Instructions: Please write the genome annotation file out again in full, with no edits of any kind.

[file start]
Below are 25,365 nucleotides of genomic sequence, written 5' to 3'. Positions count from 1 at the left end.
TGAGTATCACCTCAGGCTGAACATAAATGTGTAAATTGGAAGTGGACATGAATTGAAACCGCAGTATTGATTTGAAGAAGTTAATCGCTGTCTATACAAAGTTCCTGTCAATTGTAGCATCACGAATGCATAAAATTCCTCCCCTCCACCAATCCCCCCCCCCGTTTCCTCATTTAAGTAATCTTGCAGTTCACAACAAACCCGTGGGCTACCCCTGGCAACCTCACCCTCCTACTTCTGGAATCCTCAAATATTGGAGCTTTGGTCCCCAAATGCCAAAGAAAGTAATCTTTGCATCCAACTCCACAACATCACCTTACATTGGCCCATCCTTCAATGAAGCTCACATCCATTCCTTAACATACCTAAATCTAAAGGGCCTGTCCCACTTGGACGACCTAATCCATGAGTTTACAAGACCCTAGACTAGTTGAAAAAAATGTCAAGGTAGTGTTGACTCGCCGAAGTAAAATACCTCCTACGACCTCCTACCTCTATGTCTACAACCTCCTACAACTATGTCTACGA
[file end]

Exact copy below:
Below are 25,365 nucleotides of genomic sequence, written 5' to 3'. Positions count from 1 at the left end.
TGAGTATCACCTCAGGCTGAACATAAATGTGTAAATTGGAAGTGGACATGAATTGAAACCGCAGTATTGATTTGAAGAAGTTAATCGCTGTCTATACAAAGTTCCTGTCAATTGTAGCATCACGAATGCATAAAATTCCTCCCCTCCACCAATCCCCCCCCCCGTTTCCTCATTTAAGTAATCTTGCAGTTCACAACAAACCCGTGGGCTACCCCTGGCAACCTCACCCTCCTACTTCTGGAATCCTCAAATATTGGAGCTTTGGTCCCCAAATGCCAAAGAAAGTAATCTTTGCATCCAACTCCACAACATCACCTTACATTGGCCCATCCTTCAATGAAGCTCACATCCATTCCTTAACATACCTAAATCTAAAGGGCCTGTCCCACTTGGACGACCTAATCCATGAGTTTACAAGACCCTAGACTAGTTGAAAAAAATGTCAAGGTAGTGTTGACTCGCCGAAGTAAAATACCTCCTACGACCTCCTACCTCTATGTCTACAACCTCCTACAACTATGTCTACGA